The Meaning of A Christmas that Speaks of Hope
‘Hope is that thing inside us that insists…that something better awaits us if we have the courage to reach for it.’ (US President-elect Barrack Obama, Jan 3rd 2008. 1)
We need Christmas this year more than ever as the perennial reminder that hope for a renewed world is not a vain hope. The event of the birth of Christ, the timeless reminder that hope is now, hope is every day, takes on special significance in difficult times. Christian belief in the incarnation, God with us, God for us, God within us, means that the love of God, creator, source, origin of all life, shown to us through Christ, is precisely what keeps us going, literally gives life and sustains us, is that ‘something better’ that is ever present to us and awaits us if we have the courage to reach for it.
Love, Justice, Peace, are the marks of the world that Jesus lived and died to bring about. An authentic ‘Happy Christmas’ will wish all of this. To wish ‘Joy to the World’ will include not just wishing love, peace and justice to those people and places where they are lacking in dramatic or mundane ways, but also some action in solidarity with those people and places where they are denied.
But celebrating what Christmas means for Christians involves both reaching out and reaching in. When we dare to reach into the silence of our own heart we can become aware of the miracle of the capacity for love, aware too of the yearning to reach out and to be reached, that is in each person. This too is what Christmas is about, that our deepest human longings are known, that they are well founded and that they do unite us to one another and to the One who is the source and goal of all we are, and know, and wish for. It is we who decide whether to live in the light of these yearnings or to block them, in ourselves and others, refusing the time to dwell on what really lies behind the celebrating, the gift giving, the special feasting, the carol singing.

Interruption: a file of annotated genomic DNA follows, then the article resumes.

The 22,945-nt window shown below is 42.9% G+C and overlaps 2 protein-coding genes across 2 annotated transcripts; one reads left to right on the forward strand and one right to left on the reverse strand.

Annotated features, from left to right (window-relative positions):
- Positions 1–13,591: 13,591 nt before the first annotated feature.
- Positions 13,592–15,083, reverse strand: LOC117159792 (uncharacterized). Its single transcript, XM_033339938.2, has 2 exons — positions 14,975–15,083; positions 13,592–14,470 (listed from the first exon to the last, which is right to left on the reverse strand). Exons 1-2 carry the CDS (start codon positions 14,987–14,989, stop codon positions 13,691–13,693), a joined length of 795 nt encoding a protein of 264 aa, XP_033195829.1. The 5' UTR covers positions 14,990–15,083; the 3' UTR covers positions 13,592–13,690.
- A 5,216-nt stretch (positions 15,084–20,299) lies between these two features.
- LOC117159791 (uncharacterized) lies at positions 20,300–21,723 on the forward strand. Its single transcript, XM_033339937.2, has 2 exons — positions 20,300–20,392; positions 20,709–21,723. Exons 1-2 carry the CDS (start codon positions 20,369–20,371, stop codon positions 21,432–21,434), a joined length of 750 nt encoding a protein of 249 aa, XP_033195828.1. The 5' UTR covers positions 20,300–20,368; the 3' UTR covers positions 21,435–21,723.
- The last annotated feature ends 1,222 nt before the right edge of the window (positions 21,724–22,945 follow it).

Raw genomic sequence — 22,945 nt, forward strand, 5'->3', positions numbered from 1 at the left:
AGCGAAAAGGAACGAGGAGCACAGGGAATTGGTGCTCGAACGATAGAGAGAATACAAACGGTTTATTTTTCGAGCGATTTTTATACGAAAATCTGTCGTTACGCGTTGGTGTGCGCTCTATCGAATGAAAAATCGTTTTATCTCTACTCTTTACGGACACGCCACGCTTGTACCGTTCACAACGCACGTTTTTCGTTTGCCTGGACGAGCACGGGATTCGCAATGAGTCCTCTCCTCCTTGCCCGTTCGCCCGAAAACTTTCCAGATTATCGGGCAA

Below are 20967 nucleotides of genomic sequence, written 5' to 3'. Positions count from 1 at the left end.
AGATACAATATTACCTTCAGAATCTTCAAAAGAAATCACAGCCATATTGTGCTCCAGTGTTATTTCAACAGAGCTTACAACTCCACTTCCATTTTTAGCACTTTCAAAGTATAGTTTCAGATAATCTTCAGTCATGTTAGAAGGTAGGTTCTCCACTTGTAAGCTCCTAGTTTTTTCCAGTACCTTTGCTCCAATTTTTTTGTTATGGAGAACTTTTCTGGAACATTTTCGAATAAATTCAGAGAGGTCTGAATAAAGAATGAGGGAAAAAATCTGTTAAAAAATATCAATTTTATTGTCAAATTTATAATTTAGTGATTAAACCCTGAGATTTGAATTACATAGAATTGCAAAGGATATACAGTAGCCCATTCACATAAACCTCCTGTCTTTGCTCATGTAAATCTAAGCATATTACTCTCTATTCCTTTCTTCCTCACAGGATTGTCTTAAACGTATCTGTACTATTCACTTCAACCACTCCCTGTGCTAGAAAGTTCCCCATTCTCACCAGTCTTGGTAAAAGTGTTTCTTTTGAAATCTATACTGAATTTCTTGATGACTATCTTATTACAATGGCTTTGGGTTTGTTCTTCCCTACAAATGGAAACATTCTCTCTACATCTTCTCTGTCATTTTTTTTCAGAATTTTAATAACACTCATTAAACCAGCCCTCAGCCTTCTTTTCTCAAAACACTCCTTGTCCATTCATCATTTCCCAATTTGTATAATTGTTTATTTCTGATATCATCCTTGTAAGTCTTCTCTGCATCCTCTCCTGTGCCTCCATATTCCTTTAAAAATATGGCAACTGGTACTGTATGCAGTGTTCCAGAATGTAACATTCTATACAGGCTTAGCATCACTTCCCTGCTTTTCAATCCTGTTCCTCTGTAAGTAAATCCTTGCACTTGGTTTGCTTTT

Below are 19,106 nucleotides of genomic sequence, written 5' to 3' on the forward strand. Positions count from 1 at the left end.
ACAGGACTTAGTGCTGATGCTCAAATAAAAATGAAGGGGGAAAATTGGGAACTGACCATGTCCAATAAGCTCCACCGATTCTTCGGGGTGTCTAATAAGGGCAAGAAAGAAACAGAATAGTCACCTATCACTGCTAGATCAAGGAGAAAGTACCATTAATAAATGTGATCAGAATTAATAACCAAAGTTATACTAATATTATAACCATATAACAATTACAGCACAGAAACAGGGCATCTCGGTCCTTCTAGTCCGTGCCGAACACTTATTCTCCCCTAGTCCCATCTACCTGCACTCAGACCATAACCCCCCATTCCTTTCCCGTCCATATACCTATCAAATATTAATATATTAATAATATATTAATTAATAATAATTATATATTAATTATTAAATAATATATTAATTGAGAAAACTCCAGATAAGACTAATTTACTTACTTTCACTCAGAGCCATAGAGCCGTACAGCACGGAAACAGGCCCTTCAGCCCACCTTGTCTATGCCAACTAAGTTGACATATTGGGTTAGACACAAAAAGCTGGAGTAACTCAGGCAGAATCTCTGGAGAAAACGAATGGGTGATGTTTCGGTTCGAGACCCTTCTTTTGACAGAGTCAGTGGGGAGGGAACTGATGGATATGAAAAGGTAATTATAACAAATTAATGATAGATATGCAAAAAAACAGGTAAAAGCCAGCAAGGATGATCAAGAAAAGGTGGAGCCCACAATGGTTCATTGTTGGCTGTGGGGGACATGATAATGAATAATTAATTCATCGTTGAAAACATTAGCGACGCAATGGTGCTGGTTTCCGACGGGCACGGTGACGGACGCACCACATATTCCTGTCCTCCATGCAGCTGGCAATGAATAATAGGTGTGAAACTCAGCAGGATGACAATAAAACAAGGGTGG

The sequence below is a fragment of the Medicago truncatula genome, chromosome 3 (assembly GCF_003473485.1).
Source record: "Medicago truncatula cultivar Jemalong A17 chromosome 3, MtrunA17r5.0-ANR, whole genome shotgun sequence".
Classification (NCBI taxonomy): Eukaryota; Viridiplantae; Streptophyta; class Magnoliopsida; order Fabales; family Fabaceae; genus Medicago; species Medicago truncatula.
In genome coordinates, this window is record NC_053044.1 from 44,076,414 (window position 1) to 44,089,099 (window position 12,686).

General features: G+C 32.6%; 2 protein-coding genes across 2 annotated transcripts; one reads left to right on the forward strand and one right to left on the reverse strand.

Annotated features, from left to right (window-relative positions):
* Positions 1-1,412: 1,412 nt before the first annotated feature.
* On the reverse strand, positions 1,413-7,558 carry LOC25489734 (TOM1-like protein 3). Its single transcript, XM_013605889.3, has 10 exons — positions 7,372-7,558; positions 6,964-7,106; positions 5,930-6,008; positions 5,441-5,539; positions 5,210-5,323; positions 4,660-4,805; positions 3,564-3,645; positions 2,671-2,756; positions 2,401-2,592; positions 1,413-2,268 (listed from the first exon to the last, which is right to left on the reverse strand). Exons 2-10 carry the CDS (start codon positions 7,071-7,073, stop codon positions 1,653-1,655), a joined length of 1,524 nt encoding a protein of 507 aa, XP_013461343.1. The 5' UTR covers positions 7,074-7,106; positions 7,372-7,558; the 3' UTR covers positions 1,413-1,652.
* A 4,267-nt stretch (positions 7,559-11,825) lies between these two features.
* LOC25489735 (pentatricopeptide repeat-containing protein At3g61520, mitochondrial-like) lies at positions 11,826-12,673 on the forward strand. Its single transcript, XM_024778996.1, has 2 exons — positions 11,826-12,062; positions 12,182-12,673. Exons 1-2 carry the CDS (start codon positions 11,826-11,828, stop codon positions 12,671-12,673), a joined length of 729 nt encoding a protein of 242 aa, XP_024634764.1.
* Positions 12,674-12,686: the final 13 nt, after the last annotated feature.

As interdependent beings we impact on the lives of others near and faraway, in small or big ways. Faith, in ourselves and in our world as indeed redeemed, already loved and saved in creation, tangibly expressed in the life of Christ whose birth we commemorate, does not exempt us from playing our part. Rather it insists ever more strongly that we find ways to share that hope as widely as possible, and, in word and gesture do what we can to make sure that everyone knows they are included.
This Christmas in Ireland, as elsewhere in the world, many people, and for many reasons, will struggle to tap into that hope, to identify with the celebration which is multilayered and played out with joy and simplicity on the one hand but with excluding excess on the other. This will mean that the time of celebration will be hard for many people, that solidarity with people in need will have to be given practical expression if ‘Happy Christmas’ is to be more than a hollow chant and if the spirit of Christmas is to work its timeless wonder for the world.
1. Speech after Iowa caucuses Jan.3rd 2008. Newsweek special commemorative edition Dec. 2008.